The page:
Could the average taxpayer live on benefits?
This question will be asked by a new BBC 1 show - We All Pay Your Benefits - to be broadcast tomorrow at 9.00 pm, which sees The Apprentice's Nick Hewer and Margaret Mountford challenge four employed people to live on unemployment benefits to try to get a better undestanding of the problems it brings.
The corporation says the programme will see "four claimants and four taxpayers come face-to-face to explore each other's lives, examine their values and speak their minds" so conflict is likely.
It will ask questions on whether "tax payers feel that benefits are too high, or not enough, and [whether] the claimants decide that hard work is good for them, or will the sacrifice be too much."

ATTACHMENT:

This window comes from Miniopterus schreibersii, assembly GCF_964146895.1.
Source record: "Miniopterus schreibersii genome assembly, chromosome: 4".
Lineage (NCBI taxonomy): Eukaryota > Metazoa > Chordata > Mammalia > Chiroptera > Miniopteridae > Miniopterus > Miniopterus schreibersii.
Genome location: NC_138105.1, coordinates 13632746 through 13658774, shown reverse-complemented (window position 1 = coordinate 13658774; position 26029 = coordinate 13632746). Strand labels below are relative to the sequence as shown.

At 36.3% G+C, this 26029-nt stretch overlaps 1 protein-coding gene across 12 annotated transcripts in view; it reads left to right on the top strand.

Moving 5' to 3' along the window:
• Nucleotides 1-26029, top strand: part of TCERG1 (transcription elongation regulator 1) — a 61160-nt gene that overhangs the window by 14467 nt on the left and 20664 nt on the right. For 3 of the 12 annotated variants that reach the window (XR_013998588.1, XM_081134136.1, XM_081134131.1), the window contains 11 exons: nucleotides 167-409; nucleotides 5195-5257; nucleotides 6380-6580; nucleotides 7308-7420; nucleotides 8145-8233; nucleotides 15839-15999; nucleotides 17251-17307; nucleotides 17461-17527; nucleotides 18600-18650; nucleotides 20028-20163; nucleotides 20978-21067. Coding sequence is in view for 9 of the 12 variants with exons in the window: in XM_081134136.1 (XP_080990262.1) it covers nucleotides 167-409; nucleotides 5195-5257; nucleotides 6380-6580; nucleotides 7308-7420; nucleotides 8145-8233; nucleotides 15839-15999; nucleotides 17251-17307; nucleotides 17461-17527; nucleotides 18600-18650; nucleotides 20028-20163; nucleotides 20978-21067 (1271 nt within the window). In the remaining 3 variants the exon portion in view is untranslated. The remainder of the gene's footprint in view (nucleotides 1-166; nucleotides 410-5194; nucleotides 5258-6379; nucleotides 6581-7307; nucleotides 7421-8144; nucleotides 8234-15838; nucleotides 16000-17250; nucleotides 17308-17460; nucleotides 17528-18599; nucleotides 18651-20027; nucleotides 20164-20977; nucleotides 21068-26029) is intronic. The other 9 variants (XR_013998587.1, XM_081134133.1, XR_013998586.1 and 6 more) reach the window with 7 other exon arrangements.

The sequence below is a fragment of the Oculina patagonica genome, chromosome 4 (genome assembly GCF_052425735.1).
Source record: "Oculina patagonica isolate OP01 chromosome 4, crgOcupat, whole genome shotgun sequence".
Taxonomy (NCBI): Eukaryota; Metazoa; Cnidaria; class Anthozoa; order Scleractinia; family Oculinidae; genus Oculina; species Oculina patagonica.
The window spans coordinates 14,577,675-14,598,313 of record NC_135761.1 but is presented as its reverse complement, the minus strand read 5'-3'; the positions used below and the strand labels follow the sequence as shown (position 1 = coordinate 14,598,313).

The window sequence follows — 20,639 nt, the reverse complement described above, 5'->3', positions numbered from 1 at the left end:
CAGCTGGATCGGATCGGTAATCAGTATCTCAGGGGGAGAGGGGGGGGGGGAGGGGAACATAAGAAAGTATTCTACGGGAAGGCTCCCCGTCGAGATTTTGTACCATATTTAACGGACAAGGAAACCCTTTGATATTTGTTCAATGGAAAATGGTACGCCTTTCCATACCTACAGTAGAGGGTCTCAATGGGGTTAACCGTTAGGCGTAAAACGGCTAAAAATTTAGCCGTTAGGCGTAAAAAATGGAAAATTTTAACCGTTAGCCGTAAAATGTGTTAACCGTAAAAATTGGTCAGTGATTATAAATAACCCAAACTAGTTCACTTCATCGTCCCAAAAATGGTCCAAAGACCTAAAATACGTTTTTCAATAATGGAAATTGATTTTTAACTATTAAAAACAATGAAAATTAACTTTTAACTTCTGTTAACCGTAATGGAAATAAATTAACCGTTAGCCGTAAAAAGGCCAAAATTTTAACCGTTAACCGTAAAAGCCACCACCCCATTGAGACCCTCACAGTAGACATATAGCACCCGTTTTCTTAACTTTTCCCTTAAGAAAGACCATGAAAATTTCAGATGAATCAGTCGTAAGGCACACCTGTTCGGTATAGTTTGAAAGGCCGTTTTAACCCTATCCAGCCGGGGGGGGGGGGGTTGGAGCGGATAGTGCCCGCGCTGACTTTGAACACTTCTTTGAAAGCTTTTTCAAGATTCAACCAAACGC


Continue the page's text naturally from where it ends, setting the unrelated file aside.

The lack of understanding shown by these questions - the majority of benefit claimants are also tax payers, most low-paid tax payers also receive benefits, and the idea of 'lazy' claimants is a tabloid cliche devoid of truth when most have worked before - is unlikely to inspire confidence that the BBC will break its recent run of poor-quality coverage of benefits issues.
Previous examples have included Saints and Scroungers with its implication that leaving benefits to which you are entitled unclaimed and your family in poverty is to be praised.
The BBC writes of 'battle lines' being drawn between 'strivers' and 'skivers' without putting these untruths in the political context which inspired them: the phrase was coined by Chancellor George Osborne, but no evidence has ever been offered that 'skivers' exist.
UnemployedNet will be tweeting live during the programme tomorrow from 9.00 pm.